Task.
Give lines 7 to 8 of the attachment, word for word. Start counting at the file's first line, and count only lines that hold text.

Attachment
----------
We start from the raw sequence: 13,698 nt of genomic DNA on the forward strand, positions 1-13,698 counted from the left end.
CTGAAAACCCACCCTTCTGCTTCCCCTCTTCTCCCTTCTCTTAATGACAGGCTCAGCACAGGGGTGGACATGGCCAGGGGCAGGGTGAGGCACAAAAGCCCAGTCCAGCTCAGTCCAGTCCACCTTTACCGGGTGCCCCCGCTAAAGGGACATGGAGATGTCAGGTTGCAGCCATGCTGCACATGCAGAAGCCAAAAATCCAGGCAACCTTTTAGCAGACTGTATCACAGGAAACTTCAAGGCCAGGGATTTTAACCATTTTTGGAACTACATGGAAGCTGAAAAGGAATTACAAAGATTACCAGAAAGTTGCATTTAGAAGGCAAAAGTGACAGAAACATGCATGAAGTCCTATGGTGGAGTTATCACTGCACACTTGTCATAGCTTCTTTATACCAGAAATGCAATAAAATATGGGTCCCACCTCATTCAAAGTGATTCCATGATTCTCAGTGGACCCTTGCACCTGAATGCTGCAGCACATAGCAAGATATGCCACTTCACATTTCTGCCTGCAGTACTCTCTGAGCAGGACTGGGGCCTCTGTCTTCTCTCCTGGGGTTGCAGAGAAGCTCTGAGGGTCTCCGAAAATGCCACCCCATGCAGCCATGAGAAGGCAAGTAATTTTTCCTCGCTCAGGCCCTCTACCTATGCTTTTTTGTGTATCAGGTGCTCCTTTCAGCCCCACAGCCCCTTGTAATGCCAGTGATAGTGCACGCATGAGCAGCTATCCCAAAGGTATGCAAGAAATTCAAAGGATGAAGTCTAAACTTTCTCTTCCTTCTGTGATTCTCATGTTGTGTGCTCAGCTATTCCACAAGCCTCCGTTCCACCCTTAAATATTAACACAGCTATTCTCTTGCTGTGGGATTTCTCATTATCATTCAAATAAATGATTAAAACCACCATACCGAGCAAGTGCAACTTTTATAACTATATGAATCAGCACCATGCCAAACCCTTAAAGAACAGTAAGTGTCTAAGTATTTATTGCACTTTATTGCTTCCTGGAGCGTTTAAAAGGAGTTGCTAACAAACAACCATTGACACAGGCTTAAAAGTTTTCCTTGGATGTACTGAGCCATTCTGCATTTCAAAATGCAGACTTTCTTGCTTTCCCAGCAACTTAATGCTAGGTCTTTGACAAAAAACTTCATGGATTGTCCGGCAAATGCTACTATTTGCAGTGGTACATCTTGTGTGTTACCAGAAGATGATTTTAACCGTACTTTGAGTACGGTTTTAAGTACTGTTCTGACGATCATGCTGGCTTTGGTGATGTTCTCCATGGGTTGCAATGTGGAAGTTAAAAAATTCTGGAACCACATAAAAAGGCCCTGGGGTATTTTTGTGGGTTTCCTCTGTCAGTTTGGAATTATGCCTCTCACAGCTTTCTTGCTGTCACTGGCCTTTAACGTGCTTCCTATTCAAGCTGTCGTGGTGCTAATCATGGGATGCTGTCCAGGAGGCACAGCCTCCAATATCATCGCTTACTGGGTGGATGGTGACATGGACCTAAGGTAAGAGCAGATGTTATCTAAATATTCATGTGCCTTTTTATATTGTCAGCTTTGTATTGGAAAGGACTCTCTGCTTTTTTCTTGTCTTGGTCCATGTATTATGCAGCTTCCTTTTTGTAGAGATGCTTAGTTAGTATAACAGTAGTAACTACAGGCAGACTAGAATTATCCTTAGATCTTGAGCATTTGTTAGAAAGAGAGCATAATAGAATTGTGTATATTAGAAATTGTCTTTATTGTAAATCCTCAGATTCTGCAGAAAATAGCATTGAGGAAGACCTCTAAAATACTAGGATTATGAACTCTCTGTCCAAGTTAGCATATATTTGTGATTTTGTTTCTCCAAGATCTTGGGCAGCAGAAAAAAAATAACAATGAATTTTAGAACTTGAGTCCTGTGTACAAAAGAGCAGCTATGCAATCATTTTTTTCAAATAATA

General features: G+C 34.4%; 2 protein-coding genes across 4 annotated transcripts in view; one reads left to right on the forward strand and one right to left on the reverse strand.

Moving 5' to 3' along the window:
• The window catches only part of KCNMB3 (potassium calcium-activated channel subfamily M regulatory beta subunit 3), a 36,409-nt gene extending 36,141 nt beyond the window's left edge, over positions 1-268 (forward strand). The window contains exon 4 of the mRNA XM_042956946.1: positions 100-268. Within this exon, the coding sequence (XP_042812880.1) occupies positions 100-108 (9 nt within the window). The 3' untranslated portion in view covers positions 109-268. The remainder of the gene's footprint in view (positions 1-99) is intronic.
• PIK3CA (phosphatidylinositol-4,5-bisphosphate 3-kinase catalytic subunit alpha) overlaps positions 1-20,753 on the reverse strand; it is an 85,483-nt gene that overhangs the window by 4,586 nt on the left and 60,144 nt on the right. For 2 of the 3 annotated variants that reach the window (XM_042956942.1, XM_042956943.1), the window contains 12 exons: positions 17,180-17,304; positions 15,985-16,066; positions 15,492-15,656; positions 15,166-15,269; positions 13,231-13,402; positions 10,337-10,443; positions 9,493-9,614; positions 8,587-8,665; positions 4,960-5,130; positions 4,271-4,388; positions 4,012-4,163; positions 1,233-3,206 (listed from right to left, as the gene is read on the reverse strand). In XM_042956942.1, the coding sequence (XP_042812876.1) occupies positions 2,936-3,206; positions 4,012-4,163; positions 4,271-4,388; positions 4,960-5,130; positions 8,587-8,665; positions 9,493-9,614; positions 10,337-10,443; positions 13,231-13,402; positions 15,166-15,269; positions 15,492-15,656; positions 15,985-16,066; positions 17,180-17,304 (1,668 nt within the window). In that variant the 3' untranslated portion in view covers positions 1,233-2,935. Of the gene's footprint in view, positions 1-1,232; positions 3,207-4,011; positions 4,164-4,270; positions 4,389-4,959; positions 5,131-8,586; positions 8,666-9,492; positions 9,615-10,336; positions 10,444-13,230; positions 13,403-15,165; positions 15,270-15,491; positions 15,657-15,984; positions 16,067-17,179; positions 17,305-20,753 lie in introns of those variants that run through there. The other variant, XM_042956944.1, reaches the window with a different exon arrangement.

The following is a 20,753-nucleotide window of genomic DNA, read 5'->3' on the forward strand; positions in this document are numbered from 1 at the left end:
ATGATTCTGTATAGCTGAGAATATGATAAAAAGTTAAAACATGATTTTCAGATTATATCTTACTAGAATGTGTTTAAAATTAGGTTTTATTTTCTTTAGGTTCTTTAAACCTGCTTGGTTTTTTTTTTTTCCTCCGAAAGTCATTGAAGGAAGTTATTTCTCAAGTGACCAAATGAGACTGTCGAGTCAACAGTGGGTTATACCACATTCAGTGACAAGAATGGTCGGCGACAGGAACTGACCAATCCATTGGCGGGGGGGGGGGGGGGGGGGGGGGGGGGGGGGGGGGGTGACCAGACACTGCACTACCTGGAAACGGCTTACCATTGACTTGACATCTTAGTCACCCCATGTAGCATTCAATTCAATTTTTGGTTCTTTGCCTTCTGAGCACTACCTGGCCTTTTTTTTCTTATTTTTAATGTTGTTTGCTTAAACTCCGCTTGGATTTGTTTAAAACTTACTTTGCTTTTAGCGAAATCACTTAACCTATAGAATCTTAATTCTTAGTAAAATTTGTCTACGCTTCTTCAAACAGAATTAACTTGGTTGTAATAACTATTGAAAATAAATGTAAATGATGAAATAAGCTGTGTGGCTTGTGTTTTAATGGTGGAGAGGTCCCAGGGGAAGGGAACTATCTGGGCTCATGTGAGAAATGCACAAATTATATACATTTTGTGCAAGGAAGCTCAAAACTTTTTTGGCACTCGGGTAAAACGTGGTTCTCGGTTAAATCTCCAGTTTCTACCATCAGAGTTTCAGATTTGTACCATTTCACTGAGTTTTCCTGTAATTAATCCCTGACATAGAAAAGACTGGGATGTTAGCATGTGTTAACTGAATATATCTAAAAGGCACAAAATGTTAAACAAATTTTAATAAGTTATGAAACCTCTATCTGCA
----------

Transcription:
The following is a 20,753-nucleotide window of genomic DNA, read 5'->3' on the forward strand; positions in this document are numbered from 1 at the left end:
ATGATTCTGTATAGCTGAGAATATGATAAAAAGTTAAAACATGATTTTCAGATTATATCTTACTAGAATGTGTTTAAAATTAGGTTTTATTTTCTTTAGGTTCTTTAAACCTGCTTGGTTTTTTTTTTTTCCTCCGAAAGTCATTGAAGGAAGTTATTTCTCAAGTGACCAAATGAGACTGTCGAGTCAACAGTGGGTTATACCACATTCAGTGACAAGAATGGTCGGCGACAGGAACTGACCAATCCATTGGCGGGGGGGGGGGGGGGGGGGGGGGGGGGGGGGGGGGGTGACCAGACACTGCACTACCTGGAAACGGCTTACCATTGACTTGACATCTTAGTCACCCCATGTAGCATTCAATTCAATTTTTGGTTCTTTGCCTTCTGAGCACTACCTGGCCTTTTTTTTCTTATTTTTAATGTTGTTTGCTTAAACTCCGCTTGGATTTGTTTAAAACTTACTTTGCTTTTAGCGAAATCACTTAACCTATAGAATCTTAATTCTTAGTAAAATTTGTCTACGCTTCTTCAAACAGAATTAACTTGGTTGTAATAACTATTGAAAATAAATGTAAATGATGAAATAAGCTGTGTGGCTTGTGTTTTAATGGTGGAGAGGTCCCAGGGGAAGGGAACTATCTGGGCTCATGTGAGAAATGCACAAATTATATACATTTTGTGCAAGGAAGCTCAAAACTTTTTTGGCACTCGGGTAAAACGTGGTTCTCGGTTAAATCTCCAGTTTCTACCATCAGAGTTTCAGATTTGTACCATTTCACTGAGTTTTCCTGTAATTAATCCCTGACATAGAAAAGACTGGGATGTTAGCATGTGTTAACTGAATATATCTAAAAGGCACAAAATGTTAAACAAATTTTAATAAGTTATGAAACCTCTATCTGCA